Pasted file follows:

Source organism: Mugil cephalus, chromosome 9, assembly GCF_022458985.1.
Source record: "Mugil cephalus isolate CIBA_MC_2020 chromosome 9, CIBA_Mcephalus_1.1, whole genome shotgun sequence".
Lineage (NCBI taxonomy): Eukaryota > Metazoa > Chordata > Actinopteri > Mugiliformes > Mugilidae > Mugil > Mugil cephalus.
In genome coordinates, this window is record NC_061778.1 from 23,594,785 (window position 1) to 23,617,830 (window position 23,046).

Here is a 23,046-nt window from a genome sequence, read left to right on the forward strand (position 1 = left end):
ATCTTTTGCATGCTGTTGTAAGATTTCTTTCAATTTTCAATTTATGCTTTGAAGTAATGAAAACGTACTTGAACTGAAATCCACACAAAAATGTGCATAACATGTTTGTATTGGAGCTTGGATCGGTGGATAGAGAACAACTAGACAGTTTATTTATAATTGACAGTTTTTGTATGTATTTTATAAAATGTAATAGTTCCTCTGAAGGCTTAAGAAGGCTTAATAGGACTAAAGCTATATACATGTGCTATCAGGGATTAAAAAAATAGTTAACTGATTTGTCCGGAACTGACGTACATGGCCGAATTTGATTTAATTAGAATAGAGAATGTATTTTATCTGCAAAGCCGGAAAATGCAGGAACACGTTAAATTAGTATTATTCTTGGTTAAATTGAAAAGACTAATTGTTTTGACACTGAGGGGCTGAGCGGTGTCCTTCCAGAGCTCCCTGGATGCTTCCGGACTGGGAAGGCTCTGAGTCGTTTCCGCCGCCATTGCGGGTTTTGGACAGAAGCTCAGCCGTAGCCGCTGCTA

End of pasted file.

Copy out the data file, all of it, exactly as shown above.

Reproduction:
Source organism: Mugil cephalus, chromosome 9, assembly GCF_022458985.1.
Source record: "Mugil cephalus isolate CIBA_MC_2020 chromosome 9, CIBA_Mcephalus_1.1, whole genome shotgun sequence".
Lineage (NCBI taxonomy): Eukaryota > Metazoa > Chordata > Actinopteri > Mugiliformes > Mugilidae > Mugil > Mugil cephalus.
In genome coordinates, this window is record NC_061778.1 from 23,594,785 (window position 1) to 23,617,830 (window position 23,046).

Here is a 23,046-nt window from a genome sequence, read left to right on the forward strand (position 1 = left end):
ATCTTTTGCATGCTGTTGTAAGATTTCTTTCAATTTTCAATTTATGCTTTGAAGTAATGAAAACGTACTTGAACTGAAATCCACACAAAAATGTGCATAACATGTTTGTATTGGAGCTTGGATCGGTGGATAGAGAACAACTAGACAGTTTATTTATAATTGACAGTTTTTGTATGTATTTTATAAAATGTAATAGTTCCTCTGAAGGCTTAAGAAGGCTTAATAGGACTAAAGCTATATACATGTGCTATCAGGGATTAAAAAAATAGTTAACTGATTTGTCCGGAACTGACGTACATGGCCGAATTTGATTTAATTAGAATAGAGAATGTATTTTATCTGCAAAGCCGGAAAATGCAGGAACACGTTAAATTAGTATTATTCTTGGTTAAATTGAAAAGACTAATTGTTTTGACACTGAGGGGCTGAGCGGTGTCCTTCCAGAGCTCCCTGGATGCTTCCGGACTGGGAAGGCTCTGAGTCGTTTCCGCCGCCATTGCGGGTTTTGGACAGAAGCTCAGCCGTAGCCGCTGCTA